There wasn’t much to be gleaned from CMS’s latest annual report on program audits of Medicare Advantage and Part D sponsors, and CMS wants it that way. According to the 2022 Part C and Part D Program Audit and Enforcement Report, published on July 18, just three MA insurers received a civil monetary penalty as the result of a program audit last year, with the average CMP around $21,000 — compared with an average of $65,247 in 2021 and $200,000 in 2019. CMS in the report said the amount of the CMP “does not automatically reflect the overall performance of a sponsor” and, similar to last year, warned against reaching “broad conclusions about the significance of deficiencies or performance across” the MA, Part D or Medicare-Medicaid Plan (MMP) programs.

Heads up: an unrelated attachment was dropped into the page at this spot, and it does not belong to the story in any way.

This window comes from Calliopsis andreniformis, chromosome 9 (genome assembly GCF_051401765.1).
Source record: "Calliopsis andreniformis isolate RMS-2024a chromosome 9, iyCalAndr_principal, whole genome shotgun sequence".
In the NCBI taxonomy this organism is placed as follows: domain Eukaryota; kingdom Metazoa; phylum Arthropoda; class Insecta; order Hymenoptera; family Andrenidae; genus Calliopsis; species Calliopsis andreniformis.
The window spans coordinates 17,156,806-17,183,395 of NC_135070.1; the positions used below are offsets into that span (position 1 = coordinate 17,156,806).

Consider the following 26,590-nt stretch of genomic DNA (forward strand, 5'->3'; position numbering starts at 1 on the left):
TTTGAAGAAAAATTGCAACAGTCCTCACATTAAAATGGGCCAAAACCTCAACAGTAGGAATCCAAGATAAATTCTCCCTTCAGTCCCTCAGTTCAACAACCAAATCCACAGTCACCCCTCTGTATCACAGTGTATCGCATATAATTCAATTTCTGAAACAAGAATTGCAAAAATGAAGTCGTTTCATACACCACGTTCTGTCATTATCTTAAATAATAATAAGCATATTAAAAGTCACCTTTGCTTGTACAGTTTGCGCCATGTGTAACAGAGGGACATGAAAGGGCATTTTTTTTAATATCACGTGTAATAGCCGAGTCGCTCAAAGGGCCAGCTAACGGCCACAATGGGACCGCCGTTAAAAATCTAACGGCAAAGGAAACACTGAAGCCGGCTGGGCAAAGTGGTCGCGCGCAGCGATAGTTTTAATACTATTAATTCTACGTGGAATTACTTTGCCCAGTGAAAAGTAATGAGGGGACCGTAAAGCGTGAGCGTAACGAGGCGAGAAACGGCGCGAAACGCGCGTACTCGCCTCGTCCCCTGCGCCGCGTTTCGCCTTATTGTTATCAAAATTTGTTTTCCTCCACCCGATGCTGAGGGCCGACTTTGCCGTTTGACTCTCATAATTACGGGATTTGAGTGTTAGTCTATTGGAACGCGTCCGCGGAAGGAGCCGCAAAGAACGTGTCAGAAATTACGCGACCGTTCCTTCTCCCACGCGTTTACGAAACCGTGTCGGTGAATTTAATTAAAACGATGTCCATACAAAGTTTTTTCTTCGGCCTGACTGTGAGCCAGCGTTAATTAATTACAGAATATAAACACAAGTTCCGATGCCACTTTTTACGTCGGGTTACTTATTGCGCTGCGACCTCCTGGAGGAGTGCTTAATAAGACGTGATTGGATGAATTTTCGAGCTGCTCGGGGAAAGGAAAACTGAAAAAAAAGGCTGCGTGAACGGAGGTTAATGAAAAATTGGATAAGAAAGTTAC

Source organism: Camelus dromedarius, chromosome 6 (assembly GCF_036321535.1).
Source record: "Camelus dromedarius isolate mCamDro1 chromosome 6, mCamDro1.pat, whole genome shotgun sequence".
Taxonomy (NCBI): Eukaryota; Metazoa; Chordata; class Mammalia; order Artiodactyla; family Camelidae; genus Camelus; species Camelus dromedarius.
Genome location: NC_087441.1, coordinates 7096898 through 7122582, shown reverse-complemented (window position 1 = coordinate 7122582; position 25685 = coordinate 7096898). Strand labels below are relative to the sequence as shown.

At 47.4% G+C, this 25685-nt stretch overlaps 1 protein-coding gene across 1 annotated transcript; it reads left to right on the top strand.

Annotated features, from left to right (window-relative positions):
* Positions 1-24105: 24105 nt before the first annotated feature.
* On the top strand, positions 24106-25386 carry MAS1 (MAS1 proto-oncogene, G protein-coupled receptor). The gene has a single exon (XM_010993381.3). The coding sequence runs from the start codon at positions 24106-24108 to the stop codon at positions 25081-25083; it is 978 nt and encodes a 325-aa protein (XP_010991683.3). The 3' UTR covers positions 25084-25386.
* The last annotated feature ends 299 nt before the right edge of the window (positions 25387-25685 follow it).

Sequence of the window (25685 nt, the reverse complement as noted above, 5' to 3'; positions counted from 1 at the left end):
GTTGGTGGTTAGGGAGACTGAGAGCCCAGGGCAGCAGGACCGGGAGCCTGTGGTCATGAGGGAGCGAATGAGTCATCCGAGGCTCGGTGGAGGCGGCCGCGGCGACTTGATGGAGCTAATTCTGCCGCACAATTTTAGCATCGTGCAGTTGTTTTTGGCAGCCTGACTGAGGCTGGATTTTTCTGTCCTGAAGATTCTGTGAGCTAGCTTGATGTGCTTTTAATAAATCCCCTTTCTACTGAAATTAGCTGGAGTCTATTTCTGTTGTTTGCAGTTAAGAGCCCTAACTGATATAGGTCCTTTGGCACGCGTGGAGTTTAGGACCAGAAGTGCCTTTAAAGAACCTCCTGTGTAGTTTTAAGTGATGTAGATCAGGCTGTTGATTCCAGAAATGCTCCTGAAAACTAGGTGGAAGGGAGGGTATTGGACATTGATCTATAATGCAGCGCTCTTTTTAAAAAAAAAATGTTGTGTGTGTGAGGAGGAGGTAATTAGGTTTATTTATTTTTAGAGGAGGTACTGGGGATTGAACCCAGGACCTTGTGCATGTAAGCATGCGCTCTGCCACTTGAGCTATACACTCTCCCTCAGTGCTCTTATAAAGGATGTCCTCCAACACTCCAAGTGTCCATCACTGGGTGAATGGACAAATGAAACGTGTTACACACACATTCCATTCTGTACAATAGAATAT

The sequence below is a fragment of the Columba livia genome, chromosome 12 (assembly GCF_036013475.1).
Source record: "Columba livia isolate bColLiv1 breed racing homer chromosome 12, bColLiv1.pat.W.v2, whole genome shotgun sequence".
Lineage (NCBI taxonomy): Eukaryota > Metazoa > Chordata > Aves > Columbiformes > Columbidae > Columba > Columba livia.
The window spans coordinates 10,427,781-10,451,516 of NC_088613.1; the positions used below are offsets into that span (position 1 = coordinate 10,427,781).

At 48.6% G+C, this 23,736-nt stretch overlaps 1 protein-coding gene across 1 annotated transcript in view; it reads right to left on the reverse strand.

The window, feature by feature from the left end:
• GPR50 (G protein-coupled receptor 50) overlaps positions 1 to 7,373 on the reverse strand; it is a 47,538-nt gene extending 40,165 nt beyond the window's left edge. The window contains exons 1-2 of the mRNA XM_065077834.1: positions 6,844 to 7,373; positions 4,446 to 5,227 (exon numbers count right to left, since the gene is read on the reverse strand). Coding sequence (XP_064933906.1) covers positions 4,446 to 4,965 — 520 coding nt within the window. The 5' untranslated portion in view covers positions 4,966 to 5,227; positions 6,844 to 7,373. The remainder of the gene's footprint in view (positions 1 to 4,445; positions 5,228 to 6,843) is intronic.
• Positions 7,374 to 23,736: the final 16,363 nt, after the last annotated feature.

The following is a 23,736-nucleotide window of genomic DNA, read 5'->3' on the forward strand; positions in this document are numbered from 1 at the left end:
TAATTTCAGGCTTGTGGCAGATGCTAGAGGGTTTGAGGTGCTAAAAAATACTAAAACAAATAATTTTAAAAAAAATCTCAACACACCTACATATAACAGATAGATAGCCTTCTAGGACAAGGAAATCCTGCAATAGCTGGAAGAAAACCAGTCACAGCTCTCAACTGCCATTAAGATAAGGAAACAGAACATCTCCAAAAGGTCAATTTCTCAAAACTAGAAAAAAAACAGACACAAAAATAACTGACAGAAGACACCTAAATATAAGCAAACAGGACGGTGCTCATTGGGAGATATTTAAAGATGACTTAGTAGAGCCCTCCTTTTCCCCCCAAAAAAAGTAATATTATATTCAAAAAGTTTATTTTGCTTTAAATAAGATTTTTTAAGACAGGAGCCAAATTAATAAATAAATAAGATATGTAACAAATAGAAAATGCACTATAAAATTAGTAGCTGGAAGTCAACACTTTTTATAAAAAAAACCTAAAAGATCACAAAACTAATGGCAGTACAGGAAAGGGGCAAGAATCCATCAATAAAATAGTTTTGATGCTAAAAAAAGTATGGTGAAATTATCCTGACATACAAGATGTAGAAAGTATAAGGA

Only three Medicare Advantage insurers received a civil monetary penalty (CMP) as a result of a program audit last year, according to the 2022 Part C and Part D Program Audit and Enforcement Report published on July 18. CMPs based on 2022 program audit referrals totaled $63,220, and another $200,000 in fines stemmed from one-third financial audit findings. By contrast, the previous audit cycle resulted in approximately $1 million in CMPs issued based on 2021 referrals, and nearly half of that amount related to one-third financial audits. The latest audit cycle included 291 contracts under 25 separate parent organizations covering approximately 33.6 million, or 62%, of beneficiaries enrolled in the Parts C and D programs. CMS in the report said the amount of the CMP “does not automatically reflect the overall performance of a sponsor” and that the summary of findings is “not intended to reflect overall industry performance and should not be interpreted to mean that there are pervasive issues throughout the industry related to the noncompliance we identified.”